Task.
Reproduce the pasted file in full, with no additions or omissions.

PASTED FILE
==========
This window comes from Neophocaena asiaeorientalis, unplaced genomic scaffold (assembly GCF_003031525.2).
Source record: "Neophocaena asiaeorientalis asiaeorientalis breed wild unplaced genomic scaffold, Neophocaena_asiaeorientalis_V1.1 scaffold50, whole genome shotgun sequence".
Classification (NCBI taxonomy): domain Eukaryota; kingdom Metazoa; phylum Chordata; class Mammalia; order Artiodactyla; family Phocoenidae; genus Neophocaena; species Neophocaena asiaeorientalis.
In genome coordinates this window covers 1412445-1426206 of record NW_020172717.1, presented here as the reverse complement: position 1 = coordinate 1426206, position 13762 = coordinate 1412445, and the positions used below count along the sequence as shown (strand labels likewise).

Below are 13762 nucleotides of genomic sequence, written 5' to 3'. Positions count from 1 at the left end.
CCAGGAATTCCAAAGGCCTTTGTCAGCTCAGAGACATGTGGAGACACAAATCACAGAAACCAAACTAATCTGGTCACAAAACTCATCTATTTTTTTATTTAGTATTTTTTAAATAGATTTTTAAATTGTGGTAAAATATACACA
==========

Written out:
This window comes from Neophocaena asiaeorientalis, unplaced genomic scaffold (assembly GCF_003031525.2).
Source record: "Neophocaena asiaeorientalis asiaeorientalis breed wild unplaced genomic scaffold, Neophocaena_asiaeorientalis_V1.1 scaffold50, whole genome shotgun sequence".
Classification (NCBI taxonomy): domain Eukaryota; kingdom Metazoa; phylum Chordata; class Mammalia; order Artiodactyla; family Phocoenidae; genus Neophocaena; species Neophocaena asiaeorientalis.
In genome coordinates this window covers 1412445-1426206 of record NW_020172717.1, presented here as the reverse complement: position 1 = coordinate 1426206, position 13762 = coordinate 1412445, and the positions used below count along the sequence as shown (strand labels likewise).

Below are 13762 nucleotides of genomic sequence, written 5' to 3'. Positions count from 1 at the left end.
CCAGGAATTCCAAAGGCCTTTGTCAGCTCAGAGACATGTGGAGACACAAATCACAGAAACCAAACTAATCTGGTCACAAAACTCATCTATTTTTTTATTTAGTATTTTTTAAATAGATTTTTAAATTGTGGTAAAATATACACA